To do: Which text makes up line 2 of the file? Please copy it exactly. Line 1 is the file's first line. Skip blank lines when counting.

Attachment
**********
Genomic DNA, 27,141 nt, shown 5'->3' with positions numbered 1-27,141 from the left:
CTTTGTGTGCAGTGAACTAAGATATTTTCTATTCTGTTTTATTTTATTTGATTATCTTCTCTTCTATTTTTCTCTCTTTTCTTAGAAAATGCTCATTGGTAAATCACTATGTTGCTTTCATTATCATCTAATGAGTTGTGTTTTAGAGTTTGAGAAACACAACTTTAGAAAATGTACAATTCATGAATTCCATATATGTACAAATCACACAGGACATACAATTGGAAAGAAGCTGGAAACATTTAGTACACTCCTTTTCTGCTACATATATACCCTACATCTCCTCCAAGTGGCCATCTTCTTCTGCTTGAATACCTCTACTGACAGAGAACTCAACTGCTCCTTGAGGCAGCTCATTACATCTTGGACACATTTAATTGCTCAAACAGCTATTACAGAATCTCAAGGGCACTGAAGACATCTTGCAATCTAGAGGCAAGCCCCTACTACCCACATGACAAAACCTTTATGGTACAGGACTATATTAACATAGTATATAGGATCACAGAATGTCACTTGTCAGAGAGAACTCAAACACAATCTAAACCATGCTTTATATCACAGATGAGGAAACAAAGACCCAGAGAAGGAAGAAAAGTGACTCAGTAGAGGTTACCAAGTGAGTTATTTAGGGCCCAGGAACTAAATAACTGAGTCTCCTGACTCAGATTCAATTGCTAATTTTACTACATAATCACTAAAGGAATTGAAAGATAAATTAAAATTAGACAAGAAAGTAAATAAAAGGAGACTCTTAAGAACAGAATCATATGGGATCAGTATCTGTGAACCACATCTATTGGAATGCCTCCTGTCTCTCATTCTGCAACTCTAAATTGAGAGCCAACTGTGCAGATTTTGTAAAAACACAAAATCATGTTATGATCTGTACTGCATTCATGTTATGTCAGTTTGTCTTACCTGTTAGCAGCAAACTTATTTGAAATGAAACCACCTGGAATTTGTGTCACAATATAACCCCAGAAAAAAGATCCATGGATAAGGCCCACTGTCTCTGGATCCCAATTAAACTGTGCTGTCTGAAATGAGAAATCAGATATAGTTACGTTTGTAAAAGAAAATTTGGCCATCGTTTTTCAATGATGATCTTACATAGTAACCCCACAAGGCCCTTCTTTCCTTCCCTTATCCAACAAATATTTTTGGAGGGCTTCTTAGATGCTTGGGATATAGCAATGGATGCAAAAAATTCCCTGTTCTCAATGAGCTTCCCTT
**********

CTTTGTGTGCAGTGAACTAAGATATTTTCTATTCTGTTTTATTTTATTTGATTATCTTCTCTTCTATTTTTCTCTCTTTTCTTAGAAAATGCTCATTGGTAAATCACTATGTTGCTTTCATTATCATCTAATGAGTTGTGTTTTAGAGTTTGAGAAACACAACTTTAGAAAATGTACAATTCATGAATTCCATATATGTACAAATCACACAGGACATACAATTGGAAAGAAGCTGGAAACATTTAGTACACTCCTTTTCTGCTACATATATACCCTACATCTCCTCCAAGTGGCCATCTTCTTCTGCTTGAATACCTCTACTGACAGAGAACTCAACTGCTCCTTGAGGCAGCTCATTACATCTTGGACACATTTAATTGCTCAAACAGCTATTACAGAATCTCAAGGGCACTGAAGACATCTTGCAATCTAGAGGCAAGCCCCTACTACCCACATGACAAAACCTTTATGGTACAGGACTATATTAACATAGTATATAGGATCACAGAATGTCACTTGTCAGAGAGAACTCAAACACAATCTAAACCATGCTTTATATCACAGATGAGGAAACAAAGACCCAGAGAAGGAAGAAAAGTGACTCAGTAGAGGTTACCAAGTGAGTTATTTAGGGCCCAGGAACTAAATAACTGAGTCTCCTGACTCAGATTCAATTGCTAATTTTACTACATAATCACTAAAGGAATTGAAAGATAAATTAAAATTAGACAAGAAAGTAAATAAAAGGAGACTCTTAAGAACAGAATCATATGGGATCAGTATCTGTGAACCACATCTATTGGAATGCCTCCTGTCTCTCATTCTGCAACTCTAAATTGAGAGCCAACTGTGCAGATTTTGTAAAAACACAAAATCATGTTATGATCTGTACTGCATTCATGTTATGTCAGTTTGTCTTACCTGTTAGCAGCAAACTTATTTGAAATGAAACCACCTGGAATTTGTGTCACAATATAACCCCAGAAAAAAGATCCATGGATAAGGCCCACTGTCTCTGGATCCCAATTAAACTGTGCTGTCTGAAATGAGAAATCAGATATAGTTACGTTTGTAAAAGAAAATTTGGCCATCGTTTTTCAATGATGATCTTACATAGTAACCCCACAAGGCCCTTCTTTCCTTCCCTTATCCAACAAATATTTTTGGAGGGCTTCTTAGATGCTTGGGATATAGCAATGGATGCAAAAAATTCCCTGTTCTCAATGAGCTTCCCTT